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Tue Jan 25, 2022, 11:49 AM

The backlash against rightwing evangelicals is reshaping American politics and faith

What if I were to tell you that the following trends in American religion were all connected: rising numbers of people who are religiously unaffiliated (“nones”) or identify as “spiritual but not religious”; a spike in positive attention to the “religious left”; the depoliticization of liberal religion; and the purification and radicalization of the religious right? As a sociologist who has studied American religion and politics for many years, I have often struggled to make sense of these dramatic but seemingly disconnected changes. I now believe they all can all be explained, at least in part, as products of a backlash to the religious right.

Since the religious right rose to national prominence in the 1980s, the movement’s insertion of religion in public debate and uncompromising style of public discourse has alienated many non-adherents and members of the larger public. As its critics often note, the movement promotes policies – such as bans on same-sex marriage and abortion – that are viewed by growing numbers of Americans as intolerant and radical.

In a 2002 article, sociologists Michael Hout and Claude S Fischer argued that a significant trend in American religion – the skyrocketing number of people disaffiliating from religion – could be partly explained as a political backlash against the religious right. In the two decades since this article was published, a wealth of additional evidence has emerged to support its general argument. Sociologists Joseph O Baker and Buster G Smith summarize the sentiment driving this backlash: “If that’s what it means to be religious, then I’m not religious.”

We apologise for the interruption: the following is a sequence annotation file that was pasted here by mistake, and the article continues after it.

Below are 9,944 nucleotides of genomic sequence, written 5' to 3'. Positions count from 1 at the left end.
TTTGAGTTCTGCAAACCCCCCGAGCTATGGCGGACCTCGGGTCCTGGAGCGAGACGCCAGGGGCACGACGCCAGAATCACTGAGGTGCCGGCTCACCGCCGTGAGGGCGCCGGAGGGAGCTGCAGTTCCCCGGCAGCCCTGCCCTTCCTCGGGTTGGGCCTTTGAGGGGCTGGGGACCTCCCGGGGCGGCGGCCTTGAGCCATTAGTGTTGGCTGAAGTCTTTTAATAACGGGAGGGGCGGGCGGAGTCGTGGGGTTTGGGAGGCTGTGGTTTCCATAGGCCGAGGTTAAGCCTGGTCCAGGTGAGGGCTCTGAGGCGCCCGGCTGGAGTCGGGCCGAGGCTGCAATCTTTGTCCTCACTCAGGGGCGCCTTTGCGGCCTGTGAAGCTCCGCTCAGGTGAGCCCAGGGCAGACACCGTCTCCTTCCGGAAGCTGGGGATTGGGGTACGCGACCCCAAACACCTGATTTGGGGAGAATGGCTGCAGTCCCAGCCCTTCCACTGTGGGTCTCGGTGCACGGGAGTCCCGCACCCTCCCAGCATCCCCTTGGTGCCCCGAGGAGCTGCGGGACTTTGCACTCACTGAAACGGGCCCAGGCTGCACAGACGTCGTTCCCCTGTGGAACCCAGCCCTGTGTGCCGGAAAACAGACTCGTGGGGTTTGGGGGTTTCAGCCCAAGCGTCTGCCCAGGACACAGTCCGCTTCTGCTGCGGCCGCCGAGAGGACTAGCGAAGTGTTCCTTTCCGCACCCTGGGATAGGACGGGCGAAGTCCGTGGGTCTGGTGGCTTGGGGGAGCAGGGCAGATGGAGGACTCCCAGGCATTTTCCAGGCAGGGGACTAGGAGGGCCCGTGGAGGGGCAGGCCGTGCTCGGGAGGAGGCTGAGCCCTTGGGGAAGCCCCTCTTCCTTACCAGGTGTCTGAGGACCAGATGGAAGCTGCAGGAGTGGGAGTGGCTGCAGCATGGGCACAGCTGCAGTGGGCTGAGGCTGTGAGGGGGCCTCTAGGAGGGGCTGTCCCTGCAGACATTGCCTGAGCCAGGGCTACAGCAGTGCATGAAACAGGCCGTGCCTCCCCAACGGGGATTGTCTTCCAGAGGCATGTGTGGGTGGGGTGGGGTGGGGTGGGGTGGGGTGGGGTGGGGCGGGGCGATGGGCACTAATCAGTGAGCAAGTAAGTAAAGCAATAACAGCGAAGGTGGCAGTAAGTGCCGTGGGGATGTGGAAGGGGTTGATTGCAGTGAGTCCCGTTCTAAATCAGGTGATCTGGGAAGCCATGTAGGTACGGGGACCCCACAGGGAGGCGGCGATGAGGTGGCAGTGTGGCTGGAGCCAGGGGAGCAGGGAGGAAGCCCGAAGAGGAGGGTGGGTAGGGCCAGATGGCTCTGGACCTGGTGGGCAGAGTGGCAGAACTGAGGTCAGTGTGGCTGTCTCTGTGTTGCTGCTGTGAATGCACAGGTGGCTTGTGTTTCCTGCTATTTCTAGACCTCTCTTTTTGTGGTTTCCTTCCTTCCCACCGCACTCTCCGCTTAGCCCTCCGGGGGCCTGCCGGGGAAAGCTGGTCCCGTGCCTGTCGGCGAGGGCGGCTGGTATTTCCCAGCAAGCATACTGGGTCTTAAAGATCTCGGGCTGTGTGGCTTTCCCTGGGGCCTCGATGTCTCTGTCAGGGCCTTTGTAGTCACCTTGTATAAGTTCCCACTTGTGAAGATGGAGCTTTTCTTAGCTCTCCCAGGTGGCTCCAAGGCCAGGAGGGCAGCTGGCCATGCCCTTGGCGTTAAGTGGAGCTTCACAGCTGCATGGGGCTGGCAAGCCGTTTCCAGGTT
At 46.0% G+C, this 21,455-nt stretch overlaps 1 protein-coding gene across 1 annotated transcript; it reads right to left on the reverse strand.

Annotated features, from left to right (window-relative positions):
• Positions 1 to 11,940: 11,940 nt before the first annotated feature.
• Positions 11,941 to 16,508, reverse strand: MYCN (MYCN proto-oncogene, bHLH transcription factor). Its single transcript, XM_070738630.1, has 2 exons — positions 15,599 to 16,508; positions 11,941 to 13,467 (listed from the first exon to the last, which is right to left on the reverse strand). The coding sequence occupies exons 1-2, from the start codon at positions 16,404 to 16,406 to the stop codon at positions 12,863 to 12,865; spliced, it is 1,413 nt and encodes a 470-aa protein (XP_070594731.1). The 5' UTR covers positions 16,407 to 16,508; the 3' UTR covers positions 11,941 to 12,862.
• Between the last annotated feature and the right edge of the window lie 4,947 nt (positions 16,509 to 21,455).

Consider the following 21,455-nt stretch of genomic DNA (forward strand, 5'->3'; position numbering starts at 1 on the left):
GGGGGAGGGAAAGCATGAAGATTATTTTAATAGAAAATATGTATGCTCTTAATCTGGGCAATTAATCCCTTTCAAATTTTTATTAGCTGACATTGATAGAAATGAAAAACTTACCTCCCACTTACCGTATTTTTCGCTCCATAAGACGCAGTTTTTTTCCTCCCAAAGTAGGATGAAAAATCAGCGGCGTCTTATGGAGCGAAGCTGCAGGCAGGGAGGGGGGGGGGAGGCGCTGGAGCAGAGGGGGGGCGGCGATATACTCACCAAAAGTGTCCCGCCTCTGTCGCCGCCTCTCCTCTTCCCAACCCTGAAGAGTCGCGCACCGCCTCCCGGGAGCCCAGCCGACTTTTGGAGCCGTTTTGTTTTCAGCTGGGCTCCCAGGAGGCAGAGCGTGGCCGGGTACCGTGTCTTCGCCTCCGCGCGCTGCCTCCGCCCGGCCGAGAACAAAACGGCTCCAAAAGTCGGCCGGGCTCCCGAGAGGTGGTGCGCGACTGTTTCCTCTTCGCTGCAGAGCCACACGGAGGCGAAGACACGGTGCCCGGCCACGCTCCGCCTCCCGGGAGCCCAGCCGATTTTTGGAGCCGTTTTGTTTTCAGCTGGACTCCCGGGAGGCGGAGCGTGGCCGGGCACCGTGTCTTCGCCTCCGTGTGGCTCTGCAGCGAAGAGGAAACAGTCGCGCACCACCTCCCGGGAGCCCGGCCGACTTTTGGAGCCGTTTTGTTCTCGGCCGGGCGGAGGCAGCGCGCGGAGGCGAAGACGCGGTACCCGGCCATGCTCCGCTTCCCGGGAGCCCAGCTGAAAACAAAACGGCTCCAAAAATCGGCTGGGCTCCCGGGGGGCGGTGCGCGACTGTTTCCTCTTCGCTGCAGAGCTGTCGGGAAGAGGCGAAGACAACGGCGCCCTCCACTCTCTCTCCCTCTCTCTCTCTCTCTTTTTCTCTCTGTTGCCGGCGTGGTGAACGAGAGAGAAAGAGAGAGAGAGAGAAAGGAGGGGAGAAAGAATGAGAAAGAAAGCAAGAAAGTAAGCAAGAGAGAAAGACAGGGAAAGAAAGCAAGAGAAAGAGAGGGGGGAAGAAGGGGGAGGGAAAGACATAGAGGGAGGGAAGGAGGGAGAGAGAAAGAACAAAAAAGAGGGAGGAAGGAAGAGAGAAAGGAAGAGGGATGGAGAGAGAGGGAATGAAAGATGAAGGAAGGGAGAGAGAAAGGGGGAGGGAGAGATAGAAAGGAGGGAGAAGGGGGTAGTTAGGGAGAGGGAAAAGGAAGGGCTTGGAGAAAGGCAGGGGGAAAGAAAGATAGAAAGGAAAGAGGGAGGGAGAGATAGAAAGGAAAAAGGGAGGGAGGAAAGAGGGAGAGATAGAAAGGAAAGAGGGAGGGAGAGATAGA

While pathbreaking, this research has been relatively narrow in its focus. This is because it has typically started with the puzzle of the rising “nones” and worked backward in search of a cause, landing on backlash against the religious right. I wondered what would happen if we flipped this question around, and started with the rise of the religious right and public concerns about its radicalism. We could then consider the varied ways that backlash against it has manifested, including but not limited to the rise of the “nones”.

https://www.theguardian.com/commentisfree/2022/jan/25/the-backlash-against-rightwing-evangelicals-is-reshaping-american-politics-and-faith
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I'm not a "none", I'm an Orthodox Christian, but I'm seriously backlashing!

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Reply The backlash against rightwing evangelicals is reshaping American politics and faith (Original post)
Jilly_in_VA Jan 2022 OP
MiniMe Jan 2022 #1
Skittles Jan 2022 #2
Jilly_in_VA Jan 2022 #3

Response to Jilly_in_VA (Original post)

Tue Jan 25, 2022, 02:12 PM

1. The "Religious Right" is Neither

My favorite Bumper Sticker from the 80's

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Response to Jilly_in_VA (Original post)

Wed Jan 26, 2022, 12:52 AM

2. the "religious right" has always been a bunch of fucking nonsense

what would Jesus think of people people like them? NOT MUCH.

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Response to Jilly_in_VA (Original post)

Wed Jan 26, 2022, 09:19 AM

3. I would love

to see Jesus stalk into one of these megachurches and start throwing tables around. Wouldn't you?

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